Not so short note on aria-label usage – Big Table Edition – HTML Accessibility

This is a very handy table of elements from Steve of where aria-label can be applied.

Like, for example, not on a div element.

HTML Forms: How (and Why) to Prevent Double Form Submissions – Bram.us

I can see how this would be good to have fixed at the browser level.

Webbed Briefs

Heydon is back on his bullshit, making extremely entertaining and occassionally inappropriate short videos about web stuff.

WEBBED BRIEFS are brief videos about the web, its technologies, and how to make the most of them. They’re packed with information, fun times™, and actual goats. Yes, it’s a vlog, but it isn’t on Youtube. Unthinkable!

The pilot episode is entitled “What Is ARIA Even For?”

This page is a truly naked, brutalist html quine.

I think this is quite beautiful—no need to view source; the style sheet is already in the document.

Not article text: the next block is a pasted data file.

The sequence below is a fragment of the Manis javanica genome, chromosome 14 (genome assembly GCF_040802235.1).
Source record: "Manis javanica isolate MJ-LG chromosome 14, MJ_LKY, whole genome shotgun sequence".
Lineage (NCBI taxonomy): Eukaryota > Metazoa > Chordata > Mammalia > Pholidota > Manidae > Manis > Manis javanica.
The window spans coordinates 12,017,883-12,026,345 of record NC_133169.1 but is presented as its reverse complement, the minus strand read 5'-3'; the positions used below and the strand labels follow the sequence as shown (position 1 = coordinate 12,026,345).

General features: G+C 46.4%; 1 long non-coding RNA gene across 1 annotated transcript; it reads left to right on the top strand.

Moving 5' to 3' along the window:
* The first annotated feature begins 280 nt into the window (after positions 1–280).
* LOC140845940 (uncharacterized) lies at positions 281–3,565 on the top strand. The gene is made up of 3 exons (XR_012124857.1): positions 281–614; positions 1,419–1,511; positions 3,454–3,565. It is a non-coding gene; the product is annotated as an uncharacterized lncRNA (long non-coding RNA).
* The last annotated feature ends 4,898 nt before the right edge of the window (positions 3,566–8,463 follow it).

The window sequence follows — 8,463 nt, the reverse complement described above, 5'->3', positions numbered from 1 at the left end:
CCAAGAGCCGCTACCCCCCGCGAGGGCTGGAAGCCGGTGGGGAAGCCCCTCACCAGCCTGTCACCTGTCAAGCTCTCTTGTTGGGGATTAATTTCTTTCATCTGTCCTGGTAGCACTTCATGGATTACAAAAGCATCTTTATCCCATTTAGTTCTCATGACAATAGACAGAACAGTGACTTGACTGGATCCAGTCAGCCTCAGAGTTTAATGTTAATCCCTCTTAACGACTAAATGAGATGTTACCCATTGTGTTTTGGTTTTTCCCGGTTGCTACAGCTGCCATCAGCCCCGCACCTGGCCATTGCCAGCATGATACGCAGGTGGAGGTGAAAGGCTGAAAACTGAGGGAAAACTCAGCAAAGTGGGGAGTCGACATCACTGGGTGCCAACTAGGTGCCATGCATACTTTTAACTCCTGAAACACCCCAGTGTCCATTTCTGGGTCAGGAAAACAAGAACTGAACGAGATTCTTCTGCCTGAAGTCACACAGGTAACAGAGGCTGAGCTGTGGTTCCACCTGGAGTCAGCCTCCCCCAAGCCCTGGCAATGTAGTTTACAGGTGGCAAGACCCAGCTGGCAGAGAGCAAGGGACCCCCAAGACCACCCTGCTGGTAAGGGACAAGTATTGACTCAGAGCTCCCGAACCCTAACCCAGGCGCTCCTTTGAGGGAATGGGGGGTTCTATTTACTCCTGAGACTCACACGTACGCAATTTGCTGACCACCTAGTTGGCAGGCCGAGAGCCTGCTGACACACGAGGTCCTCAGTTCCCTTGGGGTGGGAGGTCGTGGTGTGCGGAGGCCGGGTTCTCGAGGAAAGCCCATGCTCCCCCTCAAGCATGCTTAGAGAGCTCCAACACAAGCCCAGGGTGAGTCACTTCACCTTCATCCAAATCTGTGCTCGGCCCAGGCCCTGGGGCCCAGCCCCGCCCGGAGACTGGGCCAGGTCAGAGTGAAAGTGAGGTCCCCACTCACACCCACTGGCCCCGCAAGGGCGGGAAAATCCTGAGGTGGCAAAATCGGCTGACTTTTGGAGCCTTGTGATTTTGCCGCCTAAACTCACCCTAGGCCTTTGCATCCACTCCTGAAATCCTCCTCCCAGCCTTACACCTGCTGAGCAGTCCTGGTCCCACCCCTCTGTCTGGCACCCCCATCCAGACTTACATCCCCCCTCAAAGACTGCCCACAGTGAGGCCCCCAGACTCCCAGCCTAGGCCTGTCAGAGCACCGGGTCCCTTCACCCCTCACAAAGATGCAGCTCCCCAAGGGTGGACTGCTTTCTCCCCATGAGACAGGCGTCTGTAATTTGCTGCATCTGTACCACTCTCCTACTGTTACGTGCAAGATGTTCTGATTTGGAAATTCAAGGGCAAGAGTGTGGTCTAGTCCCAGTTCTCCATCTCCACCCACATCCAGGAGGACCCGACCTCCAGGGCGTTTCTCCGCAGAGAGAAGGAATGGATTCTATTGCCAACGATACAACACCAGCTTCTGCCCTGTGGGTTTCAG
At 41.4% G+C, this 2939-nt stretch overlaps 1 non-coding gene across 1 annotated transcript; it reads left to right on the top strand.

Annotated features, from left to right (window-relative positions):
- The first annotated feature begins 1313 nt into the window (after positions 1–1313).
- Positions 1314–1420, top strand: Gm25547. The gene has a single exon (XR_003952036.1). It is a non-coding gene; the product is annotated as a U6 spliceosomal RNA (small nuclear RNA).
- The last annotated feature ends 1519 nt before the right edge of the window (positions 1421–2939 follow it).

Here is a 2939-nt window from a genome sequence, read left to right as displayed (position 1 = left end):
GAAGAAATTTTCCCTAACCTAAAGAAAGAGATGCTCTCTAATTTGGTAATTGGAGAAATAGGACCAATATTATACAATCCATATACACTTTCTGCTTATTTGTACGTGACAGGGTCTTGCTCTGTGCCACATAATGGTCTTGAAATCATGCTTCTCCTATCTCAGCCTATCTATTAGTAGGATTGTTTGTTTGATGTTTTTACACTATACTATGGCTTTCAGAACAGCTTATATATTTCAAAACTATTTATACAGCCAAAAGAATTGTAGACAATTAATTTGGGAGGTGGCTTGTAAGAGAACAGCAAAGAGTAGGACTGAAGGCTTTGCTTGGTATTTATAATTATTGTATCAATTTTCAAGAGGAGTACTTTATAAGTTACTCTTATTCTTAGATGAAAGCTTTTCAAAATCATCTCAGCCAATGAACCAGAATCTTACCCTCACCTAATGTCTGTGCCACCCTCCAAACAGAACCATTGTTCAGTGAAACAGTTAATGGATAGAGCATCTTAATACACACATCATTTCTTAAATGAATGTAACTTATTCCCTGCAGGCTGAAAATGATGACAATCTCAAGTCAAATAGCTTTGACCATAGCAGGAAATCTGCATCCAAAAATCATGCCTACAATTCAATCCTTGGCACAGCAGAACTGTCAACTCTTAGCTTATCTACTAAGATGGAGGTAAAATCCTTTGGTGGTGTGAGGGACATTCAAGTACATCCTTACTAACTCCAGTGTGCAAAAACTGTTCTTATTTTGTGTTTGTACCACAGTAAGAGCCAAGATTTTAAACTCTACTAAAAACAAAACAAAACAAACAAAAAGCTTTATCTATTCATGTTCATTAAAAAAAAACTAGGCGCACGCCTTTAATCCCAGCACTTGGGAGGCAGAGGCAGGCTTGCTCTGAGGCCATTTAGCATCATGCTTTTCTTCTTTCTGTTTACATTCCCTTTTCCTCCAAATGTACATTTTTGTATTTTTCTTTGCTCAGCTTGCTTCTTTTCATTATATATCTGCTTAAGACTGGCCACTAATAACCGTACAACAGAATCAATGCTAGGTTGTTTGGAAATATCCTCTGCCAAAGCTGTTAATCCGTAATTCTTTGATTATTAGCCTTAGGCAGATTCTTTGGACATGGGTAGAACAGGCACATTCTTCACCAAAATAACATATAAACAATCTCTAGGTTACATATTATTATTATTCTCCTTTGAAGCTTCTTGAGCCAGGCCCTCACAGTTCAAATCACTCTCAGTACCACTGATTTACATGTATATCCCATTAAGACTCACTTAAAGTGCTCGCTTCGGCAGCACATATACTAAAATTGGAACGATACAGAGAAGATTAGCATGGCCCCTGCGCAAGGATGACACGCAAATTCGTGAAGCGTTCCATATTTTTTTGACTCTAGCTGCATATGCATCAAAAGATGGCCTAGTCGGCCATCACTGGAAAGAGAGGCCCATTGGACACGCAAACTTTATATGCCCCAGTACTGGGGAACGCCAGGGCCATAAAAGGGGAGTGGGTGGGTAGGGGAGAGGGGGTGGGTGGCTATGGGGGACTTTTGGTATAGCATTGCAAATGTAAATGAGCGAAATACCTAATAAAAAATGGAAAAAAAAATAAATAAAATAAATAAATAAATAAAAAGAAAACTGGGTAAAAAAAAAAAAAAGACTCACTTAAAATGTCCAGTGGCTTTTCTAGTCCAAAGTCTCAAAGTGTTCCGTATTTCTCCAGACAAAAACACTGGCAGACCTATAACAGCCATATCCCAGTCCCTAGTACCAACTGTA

Accessibility Support

A very handy community project that documents support for ARIA and native HTML accessibility features in screen readers and browsers.

Boring by default

More on battling entropy:

Ever needed to change “just a small thing” on an old page you build years ago? I recently had the pleasure and the simple task of changing some colors in CSS lead to a whole day of me wrangling with old deprecated Grunt tasks and trying to get the build task running.

The solution:

That’s why starting with HTML, CSS and JavaScript without the need to ever compile anything on your local machine is a good idea. Changing some colors on such a page would indeed only take minutes and not a whole day.

I like this mindset:

Be boring by default and enhance on the way.